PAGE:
Island Living

A Caribbean retreat made for long-term stays.

Canadians have always had a special relationship with the Turks and Caicos Islands. In the 1980s, there was even talk of the British Overseas Protectorate establishing a “political union” with Canada. Alas, it was not to be, but the love affair continues as growing numbers of tropicalista converge on the sun-blessed retreat. Recent infrastructure upgrades – including a new hospital managed by InterHealth Canada – have made this intimate, upscale destination increasingly popular. Snowbirds converge on the Grace Bay area of Providenciales, home of the best beach in the world according to both TripAdvisor and Condé Nast.

A Home Away From Home

Peripatetic by nature, Ontario native Rob Ayers, 46, knew he’d found a new home when he washed up on the shores of the Turks and Caicos Islands a decade ago. A veteran of the Internet business, he saw opportunity in an underserved resort market and developed Gansevoort, a luxury condo-resort hotel on Grace Bay, a stretch of pearl-white sand studded with luxury resorts, fabulous restaurants and the best shopping on the islands. The hotel is operated by the Gansevoort Hotel Group, which also run upscale hotels in New York.

Ayers says buyers at the resort look for personal luxury as well as a good business opportunity. “They’re people who want to own a beachfront residence both for a place to come and enjoy as well as an investment,” says Ayers. “Owners can use their unit whenever they want, but they can also enrol in the resort rental program and earn some income. And it’s trouble-free. Gansevoort manages all parts of the rental program on the owner’s behalf.” Ayers says his dream when designing the resort was to marry a kind of New York “hip hotel” concept with a sensual island vibe. The result is a chic and modern-looking boutique resort complimented by a 7,000-square-foot infinity pool, an award-winning spa and a trendy beachside bar and grill.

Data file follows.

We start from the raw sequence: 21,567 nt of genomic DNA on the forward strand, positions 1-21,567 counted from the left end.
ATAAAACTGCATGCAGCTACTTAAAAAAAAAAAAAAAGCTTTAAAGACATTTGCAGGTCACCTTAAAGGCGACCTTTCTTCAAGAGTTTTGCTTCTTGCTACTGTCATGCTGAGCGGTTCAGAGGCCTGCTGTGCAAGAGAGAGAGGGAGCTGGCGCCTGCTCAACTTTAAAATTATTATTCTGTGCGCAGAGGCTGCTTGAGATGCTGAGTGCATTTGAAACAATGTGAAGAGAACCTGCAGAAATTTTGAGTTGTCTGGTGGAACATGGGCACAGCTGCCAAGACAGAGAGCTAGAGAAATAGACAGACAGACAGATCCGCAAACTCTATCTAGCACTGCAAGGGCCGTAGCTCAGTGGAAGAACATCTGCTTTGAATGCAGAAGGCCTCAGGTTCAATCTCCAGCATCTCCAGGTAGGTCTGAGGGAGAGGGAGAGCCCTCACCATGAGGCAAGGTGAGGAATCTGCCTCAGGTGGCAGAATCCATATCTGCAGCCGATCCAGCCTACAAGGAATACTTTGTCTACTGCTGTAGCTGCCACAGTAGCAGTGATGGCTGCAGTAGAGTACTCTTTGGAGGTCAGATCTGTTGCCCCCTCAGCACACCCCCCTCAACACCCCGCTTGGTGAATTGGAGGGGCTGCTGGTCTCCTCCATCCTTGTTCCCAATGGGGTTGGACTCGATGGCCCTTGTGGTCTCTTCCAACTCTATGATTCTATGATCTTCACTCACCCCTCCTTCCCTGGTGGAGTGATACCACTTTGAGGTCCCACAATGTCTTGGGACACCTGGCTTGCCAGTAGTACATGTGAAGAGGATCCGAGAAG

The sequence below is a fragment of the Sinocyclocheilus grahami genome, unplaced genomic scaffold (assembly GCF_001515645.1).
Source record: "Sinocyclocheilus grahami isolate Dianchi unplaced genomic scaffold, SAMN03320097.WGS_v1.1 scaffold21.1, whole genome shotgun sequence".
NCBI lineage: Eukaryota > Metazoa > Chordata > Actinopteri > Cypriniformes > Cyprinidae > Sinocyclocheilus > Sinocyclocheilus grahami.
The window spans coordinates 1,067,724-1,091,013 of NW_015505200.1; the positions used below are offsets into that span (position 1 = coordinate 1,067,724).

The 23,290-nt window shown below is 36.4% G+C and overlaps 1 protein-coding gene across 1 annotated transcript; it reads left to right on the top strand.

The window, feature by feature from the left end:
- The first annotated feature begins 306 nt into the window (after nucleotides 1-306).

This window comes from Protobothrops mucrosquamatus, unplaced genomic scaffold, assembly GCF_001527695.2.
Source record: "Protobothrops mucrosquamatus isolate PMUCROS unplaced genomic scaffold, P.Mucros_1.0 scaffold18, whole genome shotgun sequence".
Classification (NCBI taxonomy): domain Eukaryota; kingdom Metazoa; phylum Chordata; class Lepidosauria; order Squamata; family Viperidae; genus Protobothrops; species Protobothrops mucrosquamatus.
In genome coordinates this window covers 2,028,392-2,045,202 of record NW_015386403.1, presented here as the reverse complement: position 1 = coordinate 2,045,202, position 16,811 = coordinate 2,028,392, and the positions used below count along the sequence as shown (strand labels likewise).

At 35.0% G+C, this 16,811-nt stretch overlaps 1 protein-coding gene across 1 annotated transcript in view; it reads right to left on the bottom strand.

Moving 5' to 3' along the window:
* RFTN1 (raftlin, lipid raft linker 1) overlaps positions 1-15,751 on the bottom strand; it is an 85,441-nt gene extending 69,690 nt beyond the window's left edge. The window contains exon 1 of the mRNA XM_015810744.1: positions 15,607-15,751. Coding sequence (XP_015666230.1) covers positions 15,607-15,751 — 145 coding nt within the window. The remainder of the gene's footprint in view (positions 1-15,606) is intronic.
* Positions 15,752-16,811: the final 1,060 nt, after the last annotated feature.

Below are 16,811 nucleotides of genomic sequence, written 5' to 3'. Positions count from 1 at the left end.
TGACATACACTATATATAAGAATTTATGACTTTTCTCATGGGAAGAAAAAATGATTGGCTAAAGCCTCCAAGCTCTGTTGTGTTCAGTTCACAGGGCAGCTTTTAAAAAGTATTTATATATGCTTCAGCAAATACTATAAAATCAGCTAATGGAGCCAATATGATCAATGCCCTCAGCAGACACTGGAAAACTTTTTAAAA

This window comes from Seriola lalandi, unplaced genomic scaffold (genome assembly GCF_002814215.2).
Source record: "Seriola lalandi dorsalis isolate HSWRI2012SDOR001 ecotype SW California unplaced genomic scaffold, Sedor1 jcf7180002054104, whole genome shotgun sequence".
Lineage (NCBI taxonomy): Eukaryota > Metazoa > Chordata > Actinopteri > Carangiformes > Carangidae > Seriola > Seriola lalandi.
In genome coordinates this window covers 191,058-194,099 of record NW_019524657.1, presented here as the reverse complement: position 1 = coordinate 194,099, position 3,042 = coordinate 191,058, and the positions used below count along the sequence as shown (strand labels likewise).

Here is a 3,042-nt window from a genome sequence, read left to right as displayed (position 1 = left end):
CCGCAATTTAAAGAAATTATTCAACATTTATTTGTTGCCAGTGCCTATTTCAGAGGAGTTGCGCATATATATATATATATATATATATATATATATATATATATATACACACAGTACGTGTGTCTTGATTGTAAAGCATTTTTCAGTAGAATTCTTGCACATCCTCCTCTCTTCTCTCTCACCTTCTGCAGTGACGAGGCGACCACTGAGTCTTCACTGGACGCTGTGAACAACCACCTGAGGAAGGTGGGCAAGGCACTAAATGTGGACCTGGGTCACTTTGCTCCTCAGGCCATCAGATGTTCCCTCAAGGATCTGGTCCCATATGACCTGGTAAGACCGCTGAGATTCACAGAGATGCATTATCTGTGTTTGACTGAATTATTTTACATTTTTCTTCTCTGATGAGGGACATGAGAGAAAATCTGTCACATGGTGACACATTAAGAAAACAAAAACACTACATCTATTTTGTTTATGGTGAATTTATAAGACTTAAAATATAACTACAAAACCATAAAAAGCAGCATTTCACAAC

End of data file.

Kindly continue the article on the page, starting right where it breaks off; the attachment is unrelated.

Prices for remaining units in the development range from US$469,000 for a 672-square-foot studio to US$1.375 million for an 1,835-square-foot two-bedroom suite to US$3.75 million for a 3,702-square-foot heaven-on-earth penthouse. A number of buyers are Canadians, a fact reflected in the resort’s broadcasting of hockey games on a 16-foot screen that gets moved to the beach during the playoffs.

“Snowbirds are basically looking for three things – personal security, good weather and reliable medical care,” says Ayers. “Turks and Caicos offers all of that.” According to Lyle Schmidek of Grace Bay Realty, it’s also something of a buyer’s market at present; local home prices have declined as a result of U.S. investors retreating from the market. He adds that the real estate process is similar to Canada’s. And buying property is further simplified by the fact that the islands’ main banks are RBC and ScotiaBank. “It’s not a cheap destination,” says Ayers. “But you get what you pay for!” 

—Ian MacNeill

Snowbirds need to know
— Tropical climate with minimal rainfall; November to March average 23 C

— Named for Turk’s cap cactus and “caya hico,” Lucayan words for string of islands

— Population about 45,000

— No property, sales or capital gains taxes

— Currency is U.S. dollars

— World’s third-longest coral reef

— Low crime rate

— Two IGA grocery stores

— Modern medical facilities and telecommunications

— Canadian honorary consul located in Providenciales